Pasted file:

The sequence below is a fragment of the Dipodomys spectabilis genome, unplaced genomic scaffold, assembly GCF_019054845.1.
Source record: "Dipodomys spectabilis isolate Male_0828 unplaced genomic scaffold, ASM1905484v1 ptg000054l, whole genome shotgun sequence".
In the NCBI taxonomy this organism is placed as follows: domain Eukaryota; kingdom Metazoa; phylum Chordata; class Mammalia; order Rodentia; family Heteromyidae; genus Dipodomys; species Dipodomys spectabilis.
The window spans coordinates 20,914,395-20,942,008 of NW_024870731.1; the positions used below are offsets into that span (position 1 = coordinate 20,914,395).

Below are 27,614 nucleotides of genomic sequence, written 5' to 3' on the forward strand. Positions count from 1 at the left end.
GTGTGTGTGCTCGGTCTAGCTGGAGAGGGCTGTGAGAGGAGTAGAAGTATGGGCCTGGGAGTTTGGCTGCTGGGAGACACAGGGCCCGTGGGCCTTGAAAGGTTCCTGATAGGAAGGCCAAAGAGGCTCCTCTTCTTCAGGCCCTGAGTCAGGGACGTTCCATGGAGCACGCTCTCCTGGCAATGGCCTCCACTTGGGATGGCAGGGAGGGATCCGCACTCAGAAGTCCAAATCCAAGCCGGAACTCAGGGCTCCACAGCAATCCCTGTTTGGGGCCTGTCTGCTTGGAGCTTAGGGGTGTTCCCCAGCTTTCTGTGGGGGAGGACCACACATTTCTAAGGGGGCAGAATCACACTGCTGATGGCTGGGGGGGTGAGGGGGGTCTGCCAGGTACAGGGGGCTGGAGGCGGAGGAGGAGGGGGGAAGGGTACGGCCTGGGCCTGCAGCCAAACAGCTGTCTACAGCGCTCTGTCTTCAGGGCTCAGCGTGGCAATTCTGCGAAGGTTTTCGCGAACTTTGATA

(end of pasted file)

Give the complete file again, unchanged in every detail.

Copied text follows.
The sequence below is a fragment of the Dipodomys spectabilis genome, unplaced genomic scaffold, assembly GCF_019054845.1.
Source record: "Dipodomys spectabilis isolate Male_0828 unplaced genomic scaffold, ASM1905484v1 ptg000054l, whole genome shotgun sequence".
In the NCBI taxonomy this organism is placed as follows: domain Eukaryota; kingdom Metazoa; phylum Chordata; class Mammalia; order Rodentia; family Heteromyidae; genus Dipodomys; species Dipodomys spectabilis.
The window spans coordinates 20,914,395-20,942,008 of NW_024870731.1; the positions used below are offsets into that span (position 1 = coordinate 20,914,395).

Below are 27,614 nucleotides of genomic sequence, written 5' to 3' on the forward strand. Positions count from 1 at the left end.
GTGTGTGTGCTCGGTCTAGCTGGAGAGGGCTGTGAGAGGAGTAGAAGTATGGGCCTGGGAGTTTGGCTGCTGGGAGACACAGGGCCCGTGGGCCTTGAAAGGTTCCTGATAGGAAGGCCAAAGAGGCTCCTCTTCTTCAGGCCCTGAGTCAGGGACGTTCCATGGAGCACGCTCTCCTGGCAATGGCCTCCACTTGGGATGGCAGGGAGGGATCCGCACTCAGAAGTCCAAATCCAAGCCGGAACTCAGGGCTCCACAGCAATCCCTGTTTGGGGCCTGTCTGCTTGGAGCTTAGGGGTGTTCCCCAGCTTTCTGTGGGGGAGGACCACACATTTCTAAGGGGGCAGAATCACACTGCTGATGGCTGGGGGGGTGAGGGGGGTCTGCCAGGTACAGGGGGCTGGAGGCGGAGGAGGAGGGGGGAAGGGTACGGCCTGGGCCTGCAGCCAAACAGCTGTCTACAGCGCTCTGTCTTCAGGGCTCAGCGTGGCAATTCTGCGAAGGTTTTCGCGAACTTTGATA